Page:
In the Israeli public 61% support and 37% oppose this arrangement compared to 50% who supported it and 46% who opposed it a year ago in December 2003.
(6) End of Conflict
In the Palestinian public 69% support and 29% oppose a compromise on ending the conflict that would state that when the permanent status agreement is fully implemented, it will mean the end of the conflict and no further claims will be made by either side. The parties will recognize Palestine and Israel as the homelands of their respective peoples. An identical question received in December 2003 the support of 42% and the opposition of 55%.
In the Israeli public 76% support and 23% oppose this component in the final status framework. In December 2003, 66% of the Israelis supported it while 33% opposed it.
The Whole Package
Among Palestinians 54% support and 44% oppose the whole package combining the elements as one permanent status settlement. In December 2003, 39% supported and 58% opposed an identical overall combined package presented in the context of the Geneva Initiative.
Among Israelis 64% support and 33% oppose all the above features together taken as one combined package. A year ago only 47% of the Israelis supported and 49% opposed a similar overall package presented in the context of the Geneva initiative.
The main difference between the December 2003 and the December 2004 versions presented to both Israelis and Palestinians is that while the first version stated that the package was that of the Geneva initiative, the second did not. In addition, in presenting the elements of the compromise in December 2004, we merged the parts dealing with the multinational force (presented in 2003 as a separate element) into the two elements of the demilitarized state and the security arrangements.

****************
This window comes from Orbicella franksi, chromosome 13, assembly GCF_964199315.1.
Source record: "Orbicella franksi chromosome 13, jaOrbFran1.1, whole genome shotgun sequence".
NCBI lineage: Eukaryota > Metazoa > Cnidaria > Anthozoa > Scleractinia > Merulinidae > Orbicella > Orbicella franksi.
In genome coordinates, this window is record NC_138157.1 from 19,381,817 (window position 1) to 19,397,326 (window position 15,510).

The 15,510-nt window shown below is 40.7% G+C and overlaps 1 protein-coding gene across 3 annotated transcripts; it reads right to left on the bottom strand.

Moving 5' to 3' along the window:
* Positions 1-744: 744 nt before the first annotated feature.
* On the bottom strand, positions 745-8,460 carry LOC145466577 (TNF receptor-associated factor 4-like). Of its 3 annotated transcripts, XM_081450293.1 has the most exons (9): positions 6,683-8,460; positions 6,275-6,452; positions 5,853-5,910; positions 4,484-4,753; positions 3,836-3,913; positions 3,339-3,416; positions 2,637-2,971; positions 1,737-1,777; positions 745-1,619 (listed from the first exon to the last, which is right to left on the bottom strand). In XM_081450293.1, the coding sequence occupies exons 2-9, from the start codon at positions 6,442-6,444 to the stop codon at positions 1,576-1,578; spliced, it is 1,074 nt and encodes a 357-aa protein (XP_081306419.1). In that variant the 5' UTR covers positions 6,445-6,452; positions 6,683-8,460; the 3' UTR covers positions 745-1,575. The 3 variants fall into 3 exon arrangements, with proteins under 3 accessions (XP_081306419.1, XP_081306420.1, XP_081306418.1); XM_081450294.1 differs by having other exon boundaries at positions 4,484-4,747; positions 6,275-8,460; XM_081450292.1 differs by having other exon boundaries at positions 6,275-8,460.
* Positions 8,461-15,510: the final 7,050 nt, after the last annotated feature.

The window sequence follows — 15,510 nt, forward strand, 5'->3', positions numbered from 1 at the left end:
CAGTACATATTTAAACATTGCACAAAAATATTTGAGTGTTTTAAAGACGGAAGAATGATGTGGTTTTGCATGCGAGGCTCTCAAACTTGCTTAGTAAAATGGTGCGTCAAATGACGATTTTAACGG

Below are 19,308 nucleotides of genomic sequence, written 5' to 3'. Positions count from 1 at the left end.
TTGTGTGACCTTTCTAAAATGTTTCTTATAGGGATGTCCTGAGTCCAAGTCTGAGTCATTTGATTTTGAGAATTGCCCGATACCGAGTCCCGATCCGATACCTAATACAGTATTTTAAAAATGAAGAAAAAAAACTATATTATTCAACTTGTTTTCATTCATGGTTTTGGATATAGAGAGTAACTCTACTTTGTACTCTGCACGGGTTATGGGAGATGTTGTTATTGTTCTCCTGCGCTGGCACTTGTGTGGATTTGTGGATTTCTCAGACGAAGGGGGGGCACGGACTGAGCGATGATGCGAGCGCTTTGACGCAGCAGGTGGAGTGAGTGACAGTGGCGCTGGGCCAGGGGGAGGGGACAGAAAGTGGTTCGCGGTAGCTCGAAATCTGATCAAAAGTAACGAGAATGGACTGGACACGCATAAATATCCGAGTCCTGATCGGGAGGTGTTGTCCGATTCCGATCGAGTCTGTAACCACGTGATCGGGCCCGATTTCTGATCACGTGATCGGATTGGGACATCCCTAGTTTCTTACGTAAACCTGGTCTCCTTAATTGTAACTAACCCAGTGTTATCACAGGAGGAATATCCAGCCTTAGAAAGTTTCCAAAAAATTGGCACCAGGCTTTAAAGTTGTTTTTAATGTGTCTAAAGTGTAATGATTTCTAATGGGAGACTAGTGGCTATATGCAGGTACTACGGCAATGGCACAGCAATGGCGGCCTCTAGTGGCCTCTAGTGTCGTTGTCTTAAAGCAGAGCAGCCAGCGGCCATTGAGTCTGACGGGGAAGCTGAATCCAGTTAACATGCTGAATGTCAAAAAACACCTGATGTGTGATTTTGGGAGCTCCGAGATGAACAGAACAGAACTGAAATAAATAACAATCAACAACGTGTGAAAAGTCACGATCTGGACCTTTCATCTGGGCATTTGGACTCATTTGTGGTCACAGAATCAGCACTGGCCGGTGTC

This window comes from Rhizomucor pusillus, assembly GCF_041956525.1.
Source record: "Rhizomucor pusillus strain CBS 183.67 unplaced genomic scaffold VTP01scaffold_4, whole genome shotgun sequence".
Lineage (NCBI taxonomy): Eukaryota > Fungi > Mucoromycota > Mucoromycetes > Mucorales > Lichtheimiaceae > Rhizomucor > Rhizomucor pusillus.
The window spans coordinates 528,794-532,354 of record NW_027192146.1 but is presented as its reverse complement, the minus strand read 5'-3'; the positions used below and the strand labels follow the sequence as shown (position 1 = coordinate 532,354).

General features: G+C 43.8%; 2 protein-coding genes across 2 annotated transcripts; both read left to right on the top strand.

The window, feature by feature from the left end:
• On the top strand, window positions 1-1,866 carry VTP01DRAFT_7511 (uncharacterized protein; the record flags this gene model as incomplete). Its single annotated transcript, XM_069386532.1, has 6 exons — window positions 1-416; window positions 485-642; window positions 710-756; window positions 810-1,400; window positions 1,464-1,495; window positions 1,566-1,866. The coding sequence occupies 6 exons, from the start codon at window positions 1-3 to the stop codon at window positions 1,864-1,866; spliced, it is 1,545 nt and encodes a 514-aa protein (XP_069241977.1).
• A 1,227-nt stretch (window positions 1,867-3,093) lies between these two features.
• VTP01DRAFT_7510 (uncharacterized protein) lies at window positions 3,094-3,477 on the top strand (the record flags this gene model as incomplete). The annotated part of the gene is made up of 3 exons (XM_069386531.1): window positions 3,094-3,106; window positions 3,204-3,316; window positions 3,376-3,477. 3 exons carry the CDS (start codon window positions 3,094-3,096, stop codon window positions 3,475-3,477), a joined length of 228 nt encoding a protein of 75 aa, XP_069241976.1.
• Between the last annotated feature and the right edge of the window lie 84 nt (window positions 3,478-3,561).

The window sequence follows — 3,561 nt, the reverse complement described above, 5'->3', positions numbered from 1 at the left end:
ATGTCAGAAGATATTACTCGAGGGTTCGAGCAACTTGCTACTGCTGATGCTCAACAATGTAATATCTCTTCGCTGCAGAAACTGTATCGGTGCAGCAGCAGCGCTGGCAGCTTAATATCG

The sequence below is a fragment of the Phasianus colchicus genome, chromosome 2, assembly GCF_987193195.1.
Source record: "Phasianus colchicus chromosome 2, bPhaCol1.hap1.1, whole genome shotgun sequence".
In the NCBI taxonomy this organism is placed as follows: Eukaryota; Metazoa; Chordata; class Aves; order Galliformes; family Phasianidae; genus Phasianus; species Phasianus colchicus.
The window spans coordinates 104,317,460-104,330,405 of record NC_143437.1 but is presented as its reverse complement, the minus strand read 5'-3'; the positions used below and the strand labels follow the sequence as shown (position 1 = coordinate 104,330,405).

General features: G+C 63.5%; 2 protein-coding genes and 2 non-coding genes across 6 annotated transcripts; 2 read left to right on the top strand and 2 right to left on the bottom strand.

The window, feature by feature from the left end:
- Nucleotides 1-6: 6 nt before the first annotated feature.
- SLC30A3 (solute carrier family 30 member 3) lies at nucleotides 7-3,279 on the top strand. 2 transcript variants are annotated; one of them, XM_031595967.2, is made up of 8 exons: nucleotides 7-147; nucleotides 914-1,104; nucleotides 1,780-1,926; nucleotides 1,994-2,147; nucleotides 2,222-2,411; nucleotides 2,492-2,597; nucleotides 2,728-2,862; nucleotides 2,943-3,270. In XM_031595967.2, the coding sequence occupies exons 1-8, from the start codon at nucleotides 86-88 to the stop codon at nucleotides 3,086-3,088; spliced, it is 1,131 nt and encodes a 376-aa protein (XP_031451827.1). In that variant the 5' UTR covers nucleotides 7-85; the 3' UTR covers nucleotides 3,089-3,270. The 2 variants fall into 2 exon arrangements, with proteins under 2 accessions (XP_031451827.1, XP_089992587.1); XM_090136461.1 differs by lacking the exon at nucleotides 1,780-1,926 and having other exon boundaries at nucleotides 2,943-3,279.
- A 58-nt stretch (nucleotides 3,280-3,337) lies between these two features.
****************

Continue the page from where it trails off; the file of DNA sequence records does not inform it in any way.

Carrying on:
Mutual Recognition of Identity
Among Palestinians 63% support and 35% oppose the proposal that after the establishment of an independent Palestinian state and the settlement of all issues in dispute, including the refugees and Jerusalem issues, there would be a mutual recognition of Israel as the state of the Jewish people and Palestine as the state of the Palestinian people. In June 2003, only 52% of the Palestinians supported this proposal and 46% opposed it.
Among Israelis 70% support and 16% oppose the mutual recognition of identity proposal. In June 2003, 65% of the Israelis supported it and 33% opposed it.
It should be emphasized that these figures have been obtained after a prolonged period of reduced violence between the two sides and during the Palestinian election campaign. In addition as mentioned above the current survey has been detached from the Geneva initiative context within which the December 2003 questions were asked.
SUMMARY TABLE OF THE FINDINGS
Changes in Support for Clinton’s Permanent Settlement Framework Among Israelis and Palestinians in the last year
Palestinians Dec. 2003
Palestinians Dec. 2004
1) Borders and Territorial Exchange
4) Demilitarized Palestinian State
5) Security Arrangements
6) End of Conflict
Mutual Recognition of Identity